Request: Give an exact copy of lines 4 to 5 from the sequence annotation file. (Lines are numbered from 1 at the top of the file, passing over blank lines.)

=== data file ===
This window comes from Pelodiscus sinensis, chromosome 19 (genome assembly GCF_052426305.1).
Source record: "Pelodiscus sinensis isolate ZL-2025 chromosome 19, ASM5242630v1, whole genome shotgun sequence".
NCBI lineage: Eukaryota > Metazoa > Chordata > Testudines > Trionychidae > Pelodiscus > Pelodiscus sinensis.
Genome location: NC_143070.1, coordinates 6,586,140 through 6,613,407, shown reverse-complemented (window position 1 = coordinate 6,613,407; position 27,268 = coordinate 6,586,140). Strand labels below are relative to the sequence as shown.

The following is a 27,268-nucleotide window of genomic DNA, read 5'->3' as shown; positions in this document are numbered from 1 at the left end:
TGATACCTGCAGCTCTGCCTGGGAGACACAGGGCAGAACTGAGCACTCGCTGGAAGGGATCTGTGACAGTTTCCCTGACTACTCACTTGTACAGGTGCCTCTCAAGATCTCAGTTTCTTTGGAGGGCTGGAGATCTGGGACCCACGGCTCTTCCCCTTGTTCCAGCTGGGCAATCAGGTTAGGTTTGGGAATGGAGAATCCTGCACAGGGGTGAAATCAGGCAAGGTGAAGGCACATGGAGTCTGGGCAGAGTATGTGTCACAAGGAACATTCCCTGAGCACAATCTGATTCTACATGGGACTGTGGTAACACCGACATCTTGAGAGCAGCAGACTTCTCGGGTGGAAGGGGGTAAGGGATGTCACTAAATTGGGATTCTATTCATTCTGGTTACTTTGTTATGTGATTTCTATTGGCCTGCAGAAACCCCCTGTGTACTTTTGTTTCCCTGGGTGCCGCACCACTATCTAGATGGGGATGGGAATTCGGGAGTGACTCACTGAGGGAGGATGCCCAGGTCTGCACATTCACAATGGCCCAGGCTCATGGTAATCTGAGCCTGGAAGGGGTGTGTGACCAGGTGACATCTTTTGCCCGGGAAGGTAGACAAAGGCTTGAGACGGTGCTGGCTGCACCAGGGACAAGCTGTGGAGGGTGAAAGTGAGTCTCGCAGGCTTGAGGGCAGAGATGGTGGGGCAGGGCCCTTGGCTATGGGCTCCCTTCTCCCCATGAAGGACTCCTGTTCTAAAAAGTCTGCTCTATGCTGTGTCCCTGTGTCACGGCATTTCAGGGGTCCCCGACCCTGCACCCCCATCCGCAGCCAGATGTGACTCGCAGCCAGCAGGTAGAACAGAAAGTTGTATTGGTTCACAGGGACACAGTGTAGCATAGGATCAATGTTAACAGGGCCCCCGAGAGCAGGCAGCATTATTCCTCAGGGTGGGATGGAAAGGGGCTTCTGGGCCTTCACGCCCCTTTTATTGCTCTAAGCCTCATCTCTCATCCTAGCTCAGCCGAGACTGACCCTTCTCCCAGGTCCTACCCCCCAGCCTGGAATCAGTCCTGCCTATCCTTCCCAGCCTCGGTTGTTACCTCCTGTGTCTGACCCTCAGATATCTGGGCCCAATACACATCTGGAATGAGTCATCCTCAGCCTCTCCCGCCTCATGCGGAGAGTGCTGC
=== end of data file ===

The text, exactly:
Genome location: NC_143070.1, coordinates 6,586,140 through 6,613,407, shown reverse-complemented (window position 1 = coordinate 6,613,407; position 27,268 = coordinate 6,586,140). Strand labels below are relative to the sequence as shown.

The following is a 27,268-nucleotide window of genomic DNA, read 5'->3' as shown; positions in this document are numbered from 1 at the left end: